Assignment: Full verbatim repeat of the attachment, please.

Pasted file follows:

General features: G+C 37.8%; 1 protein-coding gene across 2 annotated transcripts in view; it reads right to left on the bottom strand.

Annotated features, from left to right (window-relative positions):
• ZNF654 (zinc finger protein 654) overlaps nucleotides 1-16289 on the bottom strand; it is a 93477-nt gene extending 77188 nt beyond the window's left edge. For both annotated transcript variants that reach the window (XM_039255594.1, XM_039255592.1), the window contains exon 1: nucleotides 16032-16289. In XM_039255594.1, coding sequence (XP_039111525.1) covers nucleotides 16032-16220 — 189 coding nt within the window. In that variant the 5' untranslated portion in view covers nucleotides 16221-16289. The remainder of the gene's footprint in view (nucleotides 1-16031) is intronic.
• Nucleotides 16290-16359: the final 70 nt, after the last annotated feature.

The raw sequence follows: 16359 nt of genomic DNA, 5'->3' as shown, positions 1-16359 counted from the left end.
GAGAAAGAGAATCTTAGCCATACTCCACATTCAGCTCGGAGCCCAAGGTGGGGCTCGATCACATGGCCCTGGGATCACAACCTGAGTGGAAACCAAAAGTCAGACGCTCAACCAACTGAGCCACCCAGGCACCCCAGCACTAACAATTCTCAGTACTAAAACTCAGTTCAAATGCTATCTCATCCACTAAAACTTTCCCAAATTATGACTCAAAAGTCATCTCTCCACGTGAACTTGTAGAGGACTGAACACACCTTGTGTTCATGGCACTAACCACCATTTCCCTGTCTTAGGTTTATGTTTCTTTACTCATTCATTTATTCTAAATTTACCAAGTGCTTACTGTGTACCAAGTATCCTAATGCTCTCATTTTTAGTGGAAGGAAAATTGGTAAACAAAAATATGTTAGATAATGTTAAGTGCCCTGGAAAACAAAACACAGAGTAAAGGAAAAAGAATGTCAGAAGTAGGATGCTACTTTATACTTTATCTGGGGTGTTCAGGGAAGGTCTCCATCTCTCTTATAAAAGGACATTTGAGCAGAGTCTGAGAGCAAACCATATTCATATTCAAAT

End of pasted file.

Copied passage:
General features: G+C 37.8%; 1 protein-coding gene across 2 annotated transcripts in view; it reads right to left on the bottom strand.

Annotated features, from left to right (window-relative positions):
• ZNF654 (zinc finger protein 654) overlaps nucleotides 1-16289 on the bottom strand; it is a 93477-nt gene extending 77188 nt beyond the window's left edge. For both annotated transcript variants that reach the window (XM_039255594.1, XM_039255592.1), the window contains exon 1: nucleotides 16032-16289. In XM_039255594.1, coding sequence (XP_039111525.1) covers nucleotides 16032-16220 — 189 coding nt within the window. In that variant the 5' untranslated portion in view covers nucleotides 16221-16289. The remainder of the gene's footprint in view (nucleotides 1-16031) is intronic.
• Nucleotides 16290-16359: the final 70 nt, after the last annotated feature.

The raw sequence follows: 16359 nt of genomic DNA, 5'->3' as shown, positions 1-16359 counted from the left end.
GAGAAAGAGAATCTTAGCCATACTCCACATTCAGCTCGGAGCCCAAGGTGGGGCTCGATCACATGGCCCTGGGATCACAACCTGAGTGGAAACCAAAAGTCAGACGCTCAACCAACTGAGCCACCCAGGCACCCCAGCACTAACAATTCTCAGTACTAAAACTCAGTTCAAATGCTATCTCATCCACTAAAACTTTCCCAAATTATGACTCAAAAGTCATCTCTCCACGTGAACTTGTAGAGGACTGAACACACCTTGTGTTCATGGCACTAACCACCATTTCCCTGTCTTAGGTTTATGTTTCTTTACTCATTCATTTATTCTAAATTTACCAAGTGCTTACTGTGTACCAAGTATCCTAATGCTCTCATTTTTAGTGGAAGGAAAATTGGTAAACAAAAATATGTTAGATAATGTTAAGTGCCCTGGAAAACAAAACACAGAGTAAAGGAAAAAGAATGTCAGAAGTAGGATGCTACTTTATACTTTATCTGGGGTGTTCAGGGAAGGTCTCCATCTCTCTTATAAAAGGACATTTGAGCAGAGTCTGAGAGCAAACCATATTCATATTCAAAT